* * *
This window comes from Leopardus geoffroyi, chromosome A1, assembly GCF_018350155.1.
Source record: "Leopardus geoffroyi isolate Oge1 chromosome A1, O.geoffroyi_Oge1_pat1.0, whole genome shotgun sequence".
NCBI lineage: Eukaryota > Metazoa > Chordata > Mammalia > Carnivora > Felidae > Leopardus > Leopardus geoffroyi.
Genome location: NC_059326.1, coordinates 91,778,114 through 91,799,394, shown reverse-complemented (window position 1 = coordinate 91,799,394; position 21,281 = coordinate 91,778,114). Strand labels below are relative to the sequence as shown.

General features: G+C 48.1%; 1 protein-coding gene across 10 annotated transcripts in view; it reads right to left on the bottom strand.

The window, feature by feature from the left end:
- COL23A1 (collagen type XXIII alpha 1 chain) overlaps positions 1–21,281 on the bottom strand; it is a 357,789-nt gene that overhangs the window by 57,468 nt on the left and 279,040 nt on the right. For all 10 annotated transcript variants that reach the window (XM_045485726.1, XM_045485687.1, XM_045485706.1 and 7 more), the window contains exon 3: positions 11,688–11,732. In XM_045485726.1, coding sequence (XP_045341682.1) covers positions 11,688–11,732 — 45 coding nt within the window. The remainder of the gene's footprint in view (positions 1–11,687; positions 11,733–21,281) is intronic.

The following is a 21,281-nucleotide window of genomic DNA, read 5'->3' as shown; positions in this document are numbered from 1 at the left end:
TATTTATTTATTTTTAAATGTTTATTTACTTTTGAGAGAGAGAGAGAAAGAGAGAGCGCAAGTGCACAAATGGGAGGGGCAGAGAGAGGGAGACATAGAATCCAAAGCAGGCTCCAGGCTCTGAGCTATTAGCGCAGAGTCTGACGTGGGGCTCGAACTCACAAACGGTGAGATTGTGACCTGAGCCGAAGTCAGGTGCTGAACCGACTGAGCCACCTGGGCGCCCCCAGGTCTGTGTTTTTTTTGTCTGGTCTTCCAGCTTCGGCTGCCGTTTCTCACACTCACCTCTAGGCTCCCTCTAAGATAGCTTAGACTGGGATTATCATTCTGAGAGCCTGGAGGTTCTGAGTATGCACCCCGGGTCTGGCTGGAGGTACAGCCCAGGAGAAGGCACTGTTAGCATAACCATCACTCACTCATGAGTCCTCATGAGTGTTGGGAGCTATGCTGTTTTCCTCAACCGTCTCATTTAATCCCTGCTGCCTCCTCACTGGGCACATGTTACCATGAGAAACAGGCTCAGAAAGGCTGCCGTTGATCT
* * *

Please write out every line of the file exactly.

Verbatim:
This window comes from Leopardus geoffroyi, chromosome A1, assembly GCF_018350155.1.
Source record: "Leopardus geoffroyi isolate Oge1 chromosome A1, O.geoffroyi_Oge1_pat1.0, whole genome shotgun sequence".
NCBI lineage: Eukaryota > Metazoa > Chordata > Mammalia > Carnivora > Felidae > Leopardus > Leopardus geoffroyi.
Genome location: NC_059326.1, coordinates 91,778,114 through 91,799,394, shown reverse-complemented (window position 1 = coordinate 91,799,394; position 21,281 = coordinate 91,778,114). Strand labels below are relative to the sequence as shown.

General features: G+C 48.1%; 1 protein-coding gene across 10 annotated transcripts in view; it reads right to left on the bottom strand.

The window, feature by feature from the left end:
- COL23A1 (collagen type XXIII alpha 1 chain) overlaps positions 1–21,281 on the bottom strand; it is a 357,789-nt gene that overhangs the window by 57,468 nt on the left and 279,040 nt on the right. For all 10 annotated transcript variants that reach the window (XM_045485726.1, XM_045485687.1, XM_045485706.1 and 7 more), the window contains exon 3: positions 11,688–11,732. In XM_045485726.1, coding sequence (XP_045341682.1) covers positions 11,688–11,732 — 45 coding nt within the window. The remainder of the gene's footprint in view (positions 1–11,687; positions 11,733–21,281) is intronic.

The following is a 21,281-nucleotide window of genomic DNA, read 5'->3' as shown; positions in this document are numbered from 1 at the left end:
TATTTATTTATTTTTAAATGTTTATTTACTTTTGAGAGAGAGAGAGAAAGAGAGAGCGCAAGTGCACAAATGGGAGGGGCAGAGAGAGGGAGACATAGAATCCAAAGCAGGCTCCAGGCTCTGAGCTATTAGCGCAGAGTCTGACGTGGGGCTCGAACTCACAAACGGTGAGATTGTGACCTGAGCCGAAGTCAGGTGCTGAACCGACTGAGCCACCTGGGCGCCCCCAGGTCTGTGTTTTTTTTGTCTGGTCTTCCAGCTTCGGCTGCCGTTTCTCACACTCACCTCTAGGCTCCCTCTAAGATAGCTTAGACTGGGATTATCATTCTGAGAGCCTGGAGGTTCTGAGTATGCACCCCGGGTCTGGCTGGAGGTACAGCCCAGGAGAAGGCACTGTTAGCATAACCATCACTCACTCATGAGTCCTCATGAGTGTTGGGAGCTATGCTGTTTTCCTCAACCGTCTCATTTAATCCCTGCTGCCTCCTCACTGGGCACATGTTACCATGAGAAACAGGCTCAGAAAGGCTGCCGTTGATCT